I’ll admit it: I was skeptical about Call of Duty: The Board Game. First person shooters rely on twitch reflexes and heart-pounding action in an attempt to capture the electricity of armed conflict. Board games, on the other hand, rely on careful planning and measured activity. The two formats are fundamentally at odds. But after playing in a demo of the upcoming Call of Duty board game from Arcane Wonders, I can say that much of my apprehension has fallen away.
Set up to play on the table, Call of Duty: The Board Game features a central map depicting the battlefield as well as miniatures representing each player. You take on the role of highly trained operators from the video game series, such as Shepherd or Ghost, and compete in a head-to-head match. The goal is to move your soldier around the map and secure the central control point while also trying to kill your foe. When gunfights do break out they are swift and deadly, with the loser being killed outright. Yes, gone, ready to respawn next round. Meanwhile, the operator that domed their opponent is free to run around, possibly capturing control points or securing a more favorable position.
While I haven’t engaged in the tactile offerings of the design (Polygon’s demo was performed online, via Tabletop Simulator, in advance of this year’s Gen Con), I have seen the game’s clever maneuvering system in motion and felt the tension of attempting to outthink my opponent and catch them in my sights. In fact, that movement system is at the very core of the experience.
Before every round, each player takes four sequenced movement tokens and secretly plots them on a minimap of the larger board. The hidden movement system riffs somewhat on similar systems found in aerial combat games like Wings of Glory and Star Wars: X-Wing Miniatures Game. With it, you commit your operator to several movements in advance. The idea is to get into the head of your opponent, taking into consideration aspects of the map such as cover or a control point, and then try to set yourself up for perfect lanes of fire. After each step of movement, you check line of sight and commence firing if necessary.
The line of sight system is brilliant. It takes obvious influence from several popular miniatures skirmish games that came before it, including Restoration Games’ Unmatched and Fantasy Flight Games’ Tannhäuser. While the system works wonderfully in those other games, it feels like an especially natural fit for Call of Duty. Colored lines on the board illustrate which spaces can see each other, as well as defining choke points and areas of interest. Cover is clearly delineated, elevation is taken into consideration, and all of this feeds into the tactical considerations of movement. This system also allows for ditching the traditional ruler common to miniatures skirmish games, speeding up the flow and pace of combat.
The shooting system is a nice balance between straightforward and thoughtful. You decide which dice to roll, forming a pool of three potential colors based on whether you want to favor accuracy, defensive fire, or all-out aggression. Your results are combined with a card chosen from your hand, and then filtered through your weapon and any positioning bonuses. One of the interesting elements of combat is that it’s an opposed action with each side rolling and performing the same steps. It’s a relatively clean combination of mechanisms that surprised me with its effectiveness. The pace of play is such that losing a fight doesn’t result in much time at all sitting around waiting, yet there is a definite tension in conflict that heightens the experience.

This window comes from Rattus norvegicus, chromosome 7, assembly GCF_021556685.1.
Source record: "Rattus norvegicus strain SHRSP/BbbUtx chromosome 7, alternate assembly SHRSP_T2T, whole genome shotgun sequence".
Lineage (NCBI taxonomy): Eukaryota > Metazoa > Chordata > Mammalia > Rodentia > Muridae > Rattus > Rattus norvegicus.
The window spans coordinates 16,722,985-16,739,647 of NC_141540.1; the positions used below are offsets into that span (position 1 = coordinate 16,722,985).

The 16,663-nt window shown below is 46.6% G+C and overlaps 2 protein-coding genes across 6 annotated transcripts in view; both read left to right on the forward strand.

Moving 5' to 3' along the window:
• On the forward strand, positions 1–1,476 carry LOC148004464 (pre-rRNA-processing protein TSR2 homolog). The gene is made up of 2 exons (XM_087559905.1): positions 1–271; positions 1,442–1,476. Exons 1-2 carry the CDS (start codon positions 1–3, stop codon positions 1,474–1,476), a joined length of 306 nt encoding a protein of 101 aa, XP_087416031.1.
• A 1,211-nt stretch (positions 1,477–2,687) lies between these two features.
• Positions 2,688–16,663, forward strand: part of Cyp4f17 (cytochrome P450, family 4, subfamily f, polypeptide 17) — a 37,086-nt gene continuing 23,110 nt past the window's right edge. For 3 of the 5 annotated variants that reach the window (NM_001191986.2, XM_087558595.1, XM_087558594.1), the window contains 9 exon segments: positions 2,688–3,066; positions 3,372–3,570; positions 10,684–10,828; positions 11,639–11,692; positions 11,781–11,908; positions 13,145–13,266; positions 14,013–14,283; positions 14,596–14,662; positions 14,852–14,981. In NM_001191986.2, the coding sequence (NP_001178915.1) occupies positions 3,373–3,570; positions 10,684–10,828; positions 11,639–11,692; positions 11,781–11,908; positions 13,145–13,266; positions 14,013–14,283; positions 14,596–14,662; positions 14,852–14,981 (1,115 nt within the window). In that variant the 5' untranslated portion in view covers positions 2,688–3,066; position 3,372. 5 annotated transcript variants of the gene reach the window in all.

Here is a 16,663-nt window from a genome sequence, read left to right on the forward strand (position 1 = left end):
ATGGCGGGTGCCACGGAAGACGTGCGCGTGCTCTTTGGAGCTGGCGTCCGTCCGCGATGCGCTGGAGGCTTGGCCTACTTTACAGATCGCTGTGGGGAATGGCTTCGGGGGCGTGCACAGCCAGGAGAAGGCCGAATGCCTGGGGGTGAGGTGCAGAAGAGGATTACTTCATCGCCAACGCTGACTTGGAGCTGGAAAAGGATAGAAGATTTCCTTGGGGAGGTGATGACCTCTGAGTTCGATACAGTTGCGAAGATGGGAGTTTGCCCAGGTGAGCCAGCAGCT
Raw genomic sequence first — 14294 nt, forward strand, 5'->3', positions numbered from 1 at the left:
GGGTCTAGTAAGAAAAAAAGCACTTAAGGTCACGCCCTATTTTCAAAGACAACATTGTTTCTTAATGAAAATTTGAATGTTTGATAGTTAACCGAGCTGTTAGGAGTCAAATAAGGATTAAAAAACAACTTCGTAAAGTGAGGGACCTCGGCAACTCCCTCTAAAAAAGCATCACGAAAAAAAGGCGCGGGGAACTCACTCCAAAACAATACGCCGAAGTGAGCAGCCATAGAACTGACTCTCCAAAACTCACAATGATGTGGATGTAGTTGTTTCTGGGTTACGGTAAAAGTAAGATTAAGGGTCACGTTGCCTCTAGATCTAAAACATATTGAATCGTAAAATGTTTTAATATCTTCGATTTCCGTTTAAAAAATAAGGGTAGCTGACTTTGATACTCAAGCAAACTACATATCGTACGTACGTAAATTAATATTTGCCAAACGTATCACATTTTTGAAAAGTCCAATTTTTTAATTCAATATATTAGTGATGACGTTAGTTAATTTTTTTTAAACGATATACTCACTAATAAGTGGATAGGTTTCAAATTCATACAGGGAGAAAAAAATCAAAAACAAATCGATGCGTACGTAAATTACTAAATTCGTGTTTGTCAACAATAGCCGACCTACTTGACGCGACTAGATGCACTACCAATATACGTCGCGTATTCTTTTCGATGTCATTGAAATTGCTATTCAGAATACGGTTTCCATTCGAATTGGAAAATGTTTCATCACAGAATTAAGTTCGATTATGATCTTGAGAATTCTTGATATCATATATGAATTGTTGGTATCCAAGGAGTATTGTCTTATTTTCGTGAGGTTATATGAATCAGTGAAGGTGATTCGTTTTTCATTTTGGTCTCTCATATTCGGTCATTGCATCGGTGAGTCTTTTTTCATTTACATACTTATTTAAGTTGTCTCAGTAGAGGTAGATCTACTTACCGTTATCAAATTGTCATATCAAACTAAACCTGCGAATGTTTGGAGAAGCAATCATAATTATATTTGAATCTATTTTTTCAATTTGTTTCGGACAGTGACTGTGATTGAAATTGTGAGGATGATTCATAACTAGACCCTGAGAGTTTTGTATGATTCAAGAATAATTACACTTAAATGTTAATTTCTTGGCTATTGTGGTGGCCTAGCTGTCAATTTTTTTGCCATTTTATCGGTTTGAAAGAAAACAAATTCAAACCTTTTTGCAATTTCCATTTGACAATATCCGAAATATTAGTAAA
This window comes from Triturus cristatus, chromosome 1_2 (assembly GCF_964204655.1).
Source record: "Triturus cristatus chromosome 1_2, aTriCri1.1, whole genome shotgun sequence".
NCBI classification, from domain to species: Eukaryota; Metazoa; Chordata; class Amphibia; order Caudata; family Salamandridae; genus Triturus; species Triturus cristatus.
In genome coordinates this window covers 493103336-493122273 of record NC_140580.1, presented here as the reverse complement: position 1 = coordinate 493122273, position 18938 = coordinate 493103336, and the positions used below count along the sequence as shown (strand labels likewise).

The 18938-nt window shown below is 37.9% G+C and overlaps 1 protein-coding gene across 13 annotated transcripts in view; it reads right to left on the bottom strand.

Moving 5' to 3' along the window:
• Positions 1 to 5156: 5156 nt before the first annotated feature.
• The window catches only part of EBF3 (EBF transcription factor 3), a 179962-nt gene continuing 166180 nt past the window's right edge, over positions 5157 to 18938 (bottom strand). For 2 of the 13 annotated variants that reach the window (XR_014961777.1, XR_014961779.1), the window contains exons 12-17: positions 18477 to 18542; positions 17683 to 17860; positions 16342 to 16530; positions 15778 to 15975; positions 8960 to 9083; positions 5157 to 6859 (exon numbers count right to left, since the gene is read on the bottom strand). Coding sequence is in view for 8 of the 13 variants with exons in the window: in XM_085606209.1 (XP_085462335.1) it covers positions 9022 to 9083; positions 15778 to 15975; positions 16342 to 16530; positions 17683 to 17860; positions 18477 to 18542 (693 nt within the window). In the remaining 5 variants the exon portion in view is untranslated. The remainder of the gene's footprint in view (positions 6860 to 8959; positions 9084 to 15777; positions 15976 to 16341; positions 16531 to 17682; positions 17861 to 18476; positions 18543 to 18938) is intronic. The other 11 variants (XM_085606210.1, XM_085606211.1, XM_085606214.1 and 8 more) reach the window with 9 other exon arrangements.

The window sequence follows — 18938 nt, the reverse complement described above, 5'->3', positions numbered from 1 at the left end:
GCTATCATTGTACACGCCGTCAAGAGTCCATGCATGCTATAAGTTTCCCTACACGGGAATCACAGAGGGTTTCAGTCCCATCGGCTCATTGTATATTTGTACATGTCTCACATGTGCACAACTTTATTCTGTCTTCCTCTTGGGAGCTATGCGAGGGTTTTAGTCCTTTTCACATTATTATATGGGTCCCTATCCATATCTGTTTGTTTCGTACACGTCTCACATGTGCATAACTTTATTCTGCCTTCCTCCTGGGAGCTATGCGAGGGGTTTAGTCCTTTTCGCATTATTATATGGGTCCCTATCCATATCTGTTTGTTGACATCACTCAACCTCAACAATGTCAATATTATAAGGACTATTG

This core system is multilayered, offering a basic rulebook that is easy to teach and understand for someone that does not play hobby board games frequently. But there is an additional set of advanced systems that can be included. These offer details such as aiming down sights for increased accuracy, spending killstreaks to call in special benefits, customizing your operator’s deck of cards, and special asymmetric character abilities. Each individual detail is simple, and I had them all tossed at me at once, easily able to cope with the increased rules density while continuing to plan my turns with alacrity.
My main takeaway from my brief demo is that Call of Duty: The Board Game does not exactly capture the intense moments of twitchy gunfire emblematic of the FPS genre. If that’s what you’re looking for, I’d recommend tracking down a copy of the criminally underrated Seal Team Flix, a currently out-of-print dexterity-based game that uses flicking to mimic the precision and response of a virtual rifle. Instead, Arcane Wonders’ Call of Duty seeks to capture the strategic layer of this style of video game. It fosters those moments where you make live-or-die decisions while under withering fire, stimulating the big-brain plays of flanking an opponent and catching them off guard, or jumping through a window to cut someone off from escaping. It’s more concerned with the tactical decision making in FPS games, which is a reasonable and shrewd goal when paired with the limitations of this format.
Heading into this demo, I was unsure what to expect. Designers Bryan Pope and Benjamin Pope have dispelled such concerns, and have left me yearning for more. With two core sets promised for launch, the ability for team play, support through several different modes —including capture the flag, control, and deathmatch — as well as a bevy of tactical options, I’m thoroughly enthusiastic for this game to hit Kickstarter in the fall. The wait for the physical product is something that will be harder to stomach — these miniatures look like they’re going to be excellent.